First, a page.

The Slippery Concept of Object and Purpose in International Criminal Law

33 Pages Posted: 3 May 2022

See all articles by Patrick Keenan

Patrick Keenan

University of Illinois College of Law

Date Written: April 27, 2022


International criminal tribunals often rely on their interpretation of a treaty or statute’s “object and purpose” to determine the meaning of important provisions. This inquiry, which comes from the Vienna Convention on the Law of Treaties, allows judges to supply meaning to terms that might be vague, confusing, or simply new. As useful it has it has been as a kind of doctrinal lubricant during international criminal law’s sometimes-creaky early years, the time has come for a closer look at the concept of object and purpose as the field approaches the end of its third decade of robust use. Object and purpose considerations appear to point in the same direction in almost every case: toward more culpability for defendants, toward expanding liability to those further from the crime, toward reduced evidentiary burdens on prosecutors. This article critically analyzes the ways that the object and purpose inquiry has been deployed in cases. In practical terms it is unprovable at trial and uncontestable on appeal. Coupled with the reality that the object and purpose of most international criminal statutes is taken to be the expansion of liability or the easing of the prosecution’s burden, reliance on the object and purpose in this way amounts to a significant disadvantage for defendants. This article identifies the special problems with interpretation in international criminal law and analyzes the role of object and purpose in these issues. The article argues that it is possible to rationalize the use of object by making it less ad hoc, more predictable, and more attentive to the social role of international criminal law.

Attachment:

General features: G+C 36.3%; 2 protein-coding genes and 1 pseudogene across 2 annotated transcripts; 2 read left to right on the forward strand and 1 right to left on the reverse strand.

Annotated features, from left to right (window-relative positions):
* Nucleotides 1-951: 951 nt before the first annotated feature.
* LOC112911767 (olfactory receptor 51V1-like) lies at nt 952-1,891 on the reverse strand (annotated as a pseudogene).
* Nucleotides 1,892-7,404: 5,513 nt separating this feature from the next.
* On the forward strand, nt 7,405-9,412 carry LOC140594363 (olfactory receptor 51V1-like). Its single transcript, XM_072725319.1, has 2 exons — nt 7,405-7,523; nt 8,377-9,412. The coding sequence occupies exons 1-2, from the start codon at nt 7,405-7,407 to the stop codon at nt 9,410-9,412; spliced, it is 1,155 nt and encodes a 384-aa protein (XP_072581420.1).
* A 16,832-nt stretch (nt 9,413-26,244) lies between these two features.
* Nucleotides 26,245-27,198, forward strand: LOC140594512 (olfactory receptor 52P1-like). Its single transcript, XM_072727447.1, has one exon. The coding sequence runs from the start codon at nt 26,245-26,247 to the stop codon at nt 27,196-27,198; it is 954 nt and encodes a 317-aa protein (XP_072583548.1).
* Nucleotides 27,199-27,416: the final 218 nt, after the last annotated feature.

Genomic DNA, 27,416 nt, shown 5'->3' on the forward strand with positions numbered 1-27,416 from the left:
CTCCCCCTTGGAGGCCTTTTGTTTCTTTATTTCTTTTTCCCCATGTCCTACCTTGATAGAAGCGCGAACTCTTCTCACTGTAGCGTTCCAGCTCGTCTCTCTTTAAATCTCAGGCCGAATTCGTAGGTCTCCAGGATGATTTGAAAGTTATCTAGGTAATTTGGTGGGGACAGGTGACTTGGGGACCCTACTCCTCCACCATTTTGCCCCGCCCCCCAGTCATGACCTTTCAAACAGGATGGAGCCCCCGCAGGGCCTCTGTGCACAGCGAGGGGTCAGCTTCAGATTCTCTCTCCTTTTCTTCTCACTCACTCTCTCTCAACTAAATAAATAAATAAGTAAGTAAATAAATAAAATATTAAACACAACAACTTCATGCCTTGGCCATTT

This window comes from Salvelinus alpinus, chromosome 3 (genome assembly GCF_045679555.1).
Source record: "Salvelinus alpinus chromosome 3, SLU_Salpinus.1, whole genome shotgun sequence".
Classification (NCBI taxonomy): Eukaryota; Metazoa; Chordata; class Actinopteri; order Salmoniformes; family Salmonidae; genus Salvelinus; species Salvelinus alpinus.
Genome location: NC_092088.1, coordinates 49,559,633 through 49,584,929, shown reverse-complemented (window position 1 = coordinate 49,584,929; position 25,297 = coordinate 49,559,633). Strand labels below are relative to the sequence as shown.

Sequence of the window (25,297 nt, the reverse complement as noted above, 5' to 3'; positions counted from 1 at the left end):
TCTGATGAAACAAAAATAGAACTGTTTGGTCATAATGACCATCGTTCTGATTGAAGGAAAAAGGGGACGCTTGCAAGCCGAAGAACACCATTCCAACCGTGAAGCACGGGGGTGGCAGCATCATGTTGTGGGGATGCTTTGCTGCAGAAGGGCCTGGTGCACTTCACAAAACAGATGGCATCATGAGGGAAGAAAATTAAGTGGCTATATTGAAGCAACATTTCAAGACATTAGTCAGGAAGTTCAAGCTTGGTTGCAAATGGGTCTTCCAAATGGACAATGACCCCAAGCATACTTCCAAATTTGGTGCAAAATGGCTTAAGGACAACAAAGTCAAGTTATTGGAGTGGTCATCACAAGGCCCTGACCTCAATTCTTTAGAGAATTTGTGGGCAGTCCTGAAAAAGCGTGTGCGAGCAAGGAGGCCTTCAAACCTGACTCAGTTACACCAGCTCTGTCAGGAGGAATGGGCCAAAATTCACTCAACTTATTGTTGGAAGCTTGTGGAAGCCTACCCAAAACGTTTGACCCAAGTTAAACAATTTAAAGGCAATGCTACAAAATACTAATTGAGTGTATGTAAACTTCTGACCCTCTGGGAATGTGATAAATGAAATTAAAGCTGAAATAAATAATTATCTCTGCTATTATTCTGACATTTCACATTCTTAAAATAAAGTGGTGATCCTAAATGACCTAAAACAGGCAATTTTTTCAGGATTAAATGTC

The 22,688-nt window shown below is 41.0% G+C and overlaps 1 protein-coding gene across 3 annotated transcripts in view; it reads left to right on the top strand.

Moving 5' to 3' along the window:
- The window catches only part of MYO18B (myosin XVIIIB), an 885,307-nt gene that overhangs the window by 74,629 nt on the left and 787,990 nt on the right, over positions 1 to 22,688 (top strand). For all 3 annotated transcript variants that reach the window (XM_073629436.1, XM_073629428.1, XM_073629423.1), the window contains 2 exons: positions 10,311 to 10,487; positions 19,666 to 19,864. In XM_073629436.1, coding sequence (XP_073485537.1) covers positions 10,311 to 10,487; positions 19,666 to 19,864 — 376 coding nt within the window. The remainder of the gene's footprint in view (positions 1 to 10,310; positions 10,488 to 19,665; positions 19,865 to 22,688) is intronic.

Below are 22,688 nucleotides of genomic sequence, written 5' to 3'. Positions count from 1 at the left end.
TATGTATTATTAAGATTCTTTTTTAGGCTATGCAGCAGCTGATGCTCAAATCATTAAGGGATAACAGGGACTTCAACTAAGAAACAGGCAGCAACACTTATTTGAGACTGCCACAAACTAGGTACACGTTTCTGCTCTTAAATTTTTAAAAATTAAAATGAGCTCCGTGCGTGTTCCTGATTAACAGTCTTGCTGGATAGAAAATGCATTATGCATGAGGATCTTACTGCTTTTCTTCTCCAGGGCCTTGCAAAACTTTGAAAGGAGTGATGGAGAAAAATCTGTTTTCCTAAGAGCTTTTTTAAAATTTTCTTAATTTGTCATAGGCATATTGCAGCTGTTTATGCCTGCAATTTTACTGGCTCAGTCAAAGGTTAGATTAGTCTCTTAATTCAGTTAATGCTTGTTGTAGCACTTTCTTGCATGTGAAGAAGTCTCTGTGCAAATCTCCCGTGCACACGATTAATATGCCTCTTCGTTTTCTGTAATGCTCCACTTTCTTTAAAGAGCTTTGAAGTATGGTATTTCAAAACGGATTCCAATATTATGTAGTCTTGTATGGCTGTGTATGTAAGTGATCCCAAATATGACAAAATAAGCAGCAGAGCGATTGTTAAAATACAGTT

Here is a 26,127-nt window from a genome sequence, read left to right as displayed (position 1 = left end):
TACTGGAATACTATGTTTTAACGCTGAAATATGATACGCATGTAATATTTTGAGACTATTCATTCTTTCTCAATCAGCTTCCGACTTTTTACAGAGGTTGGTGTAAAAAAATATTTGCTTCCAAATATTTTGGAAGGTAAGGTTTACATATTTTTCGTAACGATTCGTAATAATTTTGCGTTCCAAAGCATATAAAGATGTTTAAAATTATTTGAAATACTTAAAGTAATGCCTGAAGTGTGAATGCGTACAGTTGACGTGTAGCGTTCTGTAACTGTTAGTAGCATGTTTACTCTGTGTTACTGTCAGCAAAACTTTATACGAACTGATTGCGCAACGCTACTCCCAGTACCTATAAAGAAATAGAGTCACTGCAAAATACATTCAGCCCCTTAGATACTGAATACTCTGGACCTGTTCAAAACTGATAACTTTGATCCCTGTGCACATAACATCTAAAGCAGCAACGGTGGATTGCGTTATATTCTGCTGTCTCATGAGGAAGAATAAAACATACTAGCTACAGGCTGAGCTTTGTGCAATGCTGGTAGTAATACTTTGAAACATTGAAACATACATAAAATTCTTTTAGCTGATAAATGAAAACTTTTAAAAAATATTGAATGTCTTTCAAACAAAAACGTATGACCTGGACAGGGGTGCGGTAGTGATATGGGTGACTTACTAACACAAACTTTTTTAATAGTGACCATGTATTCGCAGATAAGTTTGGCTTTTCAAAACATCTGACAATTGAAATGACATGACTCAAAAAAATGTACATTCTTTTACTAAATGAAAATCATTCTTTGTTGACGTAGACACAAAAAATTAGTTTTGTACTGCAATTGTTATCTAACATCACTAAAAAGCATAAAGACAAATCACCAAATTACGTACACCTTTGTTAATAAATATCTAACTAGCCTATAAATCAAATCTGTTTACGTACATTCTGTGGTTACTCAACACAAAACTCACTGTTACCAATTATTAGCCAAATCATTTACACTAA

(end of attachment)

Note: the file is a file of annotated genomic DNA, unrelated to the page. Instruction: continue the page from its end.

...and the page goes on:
Keywords: public international law, international criminal law, international criminal court

Suggested Citation

Keenan, Patrick James, The Slippery Concept of Object and Purpose in International Criminal Law (April 27, 2022). Available at SSRN: or

Patrick James Keenan (Contact Author)

University of Illinois College of Law ( email )

504 E. Pennsylvania Avenue
Champaign, IL 61820
United States

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